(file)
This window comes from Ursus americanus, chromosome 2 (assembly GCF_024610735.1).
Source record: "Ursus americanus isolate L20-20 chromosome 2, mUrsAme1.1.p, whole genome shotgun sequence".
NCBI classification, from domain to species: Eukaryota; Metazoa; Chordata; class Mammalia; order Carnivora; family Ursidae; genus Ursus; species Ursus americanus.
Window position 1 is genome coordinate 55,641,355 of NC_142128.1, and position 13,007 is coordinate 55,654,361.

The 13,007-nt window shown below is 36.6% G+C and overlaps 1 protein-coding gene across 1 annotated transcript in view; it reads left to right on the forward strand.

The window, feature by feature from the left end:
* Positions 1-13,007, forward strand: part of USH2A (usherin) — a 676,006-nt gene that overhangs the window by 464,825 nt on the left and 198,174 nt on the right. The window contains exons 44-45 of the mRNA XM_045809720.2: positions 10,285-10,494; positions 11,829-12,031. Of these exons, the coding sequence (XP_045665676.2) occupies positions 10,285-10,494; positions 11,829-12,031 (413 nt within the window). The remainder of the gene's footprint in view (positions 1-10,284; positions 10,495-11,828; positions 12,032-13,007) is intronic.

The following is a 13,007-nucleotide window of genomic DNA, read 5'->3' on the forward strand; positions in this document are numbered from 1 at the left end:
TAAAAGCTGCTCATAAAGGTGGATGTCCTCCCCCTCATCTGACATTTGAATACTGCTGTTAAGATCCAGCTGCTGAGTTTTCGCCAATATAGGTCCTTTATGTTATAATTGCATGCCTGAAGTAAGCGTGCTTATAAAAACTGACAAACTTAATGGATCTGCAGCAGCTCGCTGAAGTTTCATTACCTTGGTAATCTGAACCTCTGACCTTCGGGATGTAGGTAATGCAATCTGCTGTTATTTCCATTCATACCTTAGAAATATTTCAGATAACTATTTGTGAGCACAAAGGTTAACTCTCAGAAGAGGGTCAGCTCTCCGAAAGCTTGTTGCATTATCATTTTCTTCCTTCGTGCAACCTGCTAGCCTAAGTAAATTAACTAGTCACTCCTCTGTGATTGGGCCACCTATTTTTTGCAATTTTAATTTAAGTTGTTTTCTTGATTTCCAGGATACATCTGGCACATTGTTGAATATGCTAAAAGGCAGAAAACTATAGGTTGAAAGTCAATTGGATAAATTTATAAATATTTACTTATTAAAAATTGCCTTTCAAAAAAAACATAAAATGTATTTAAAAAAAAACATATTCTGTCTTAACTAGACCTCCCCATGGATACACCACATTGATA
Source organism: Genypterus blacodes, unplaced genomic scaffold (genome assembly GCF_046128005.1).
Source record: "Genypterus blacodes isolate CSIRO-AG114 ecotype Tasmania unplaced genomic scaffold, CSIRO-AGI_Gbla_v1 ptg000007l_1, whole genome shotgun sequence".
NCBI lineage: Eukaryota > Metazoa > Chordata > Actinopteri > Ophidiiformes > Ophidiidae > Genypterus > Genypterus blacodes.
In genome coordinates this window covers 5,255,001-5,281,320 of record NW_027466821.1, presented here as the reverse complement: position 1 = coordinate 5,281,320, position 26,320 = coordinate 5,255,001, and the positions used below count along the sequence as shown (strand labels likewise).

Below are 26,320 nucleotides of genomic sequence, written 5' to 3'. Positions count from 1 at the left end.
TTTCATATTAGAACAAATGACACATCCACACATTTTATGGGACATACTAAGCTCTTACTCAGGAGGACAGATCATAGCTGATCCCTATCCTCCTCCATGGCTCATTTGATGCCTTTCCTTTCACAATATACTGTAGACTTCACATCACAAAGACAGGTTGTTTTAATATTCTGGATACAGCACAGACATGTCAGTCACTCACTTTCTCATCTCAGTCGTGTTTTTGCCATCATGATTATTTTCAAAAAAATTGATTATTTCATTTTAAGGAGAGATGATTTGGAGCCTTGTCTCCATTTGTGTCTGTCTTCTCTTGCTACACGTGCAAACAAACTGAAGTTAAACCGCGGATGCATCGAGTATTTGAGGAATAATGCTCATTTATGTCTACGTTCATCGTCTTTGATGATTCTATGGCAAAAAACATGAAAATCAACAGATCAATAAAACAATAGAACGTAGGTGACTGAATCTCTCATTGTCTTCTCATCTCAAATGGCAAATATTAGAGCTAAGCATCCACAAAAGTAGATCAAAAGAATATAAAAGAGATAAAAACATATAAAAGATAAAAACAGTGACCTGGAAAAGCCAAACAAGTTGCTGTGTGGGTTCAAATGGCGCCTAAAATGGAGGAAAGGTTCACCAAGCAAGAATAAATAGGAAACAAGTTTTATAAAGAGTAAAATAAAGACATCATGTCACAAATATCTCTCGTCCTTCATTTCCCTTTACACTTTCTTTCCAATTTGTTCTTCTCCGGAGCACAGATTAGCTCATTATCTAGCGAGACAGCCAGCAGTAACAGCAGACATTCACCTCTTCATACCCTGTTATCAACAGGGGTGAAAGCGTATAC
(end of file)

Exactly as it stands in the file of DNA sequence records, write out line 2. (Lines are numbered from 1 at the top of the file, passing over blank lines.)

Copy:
Source record: "Ursus americanus isolate L20-20 chromosome 2, mUrsAme1.1.p, whole genome shotgun sequence".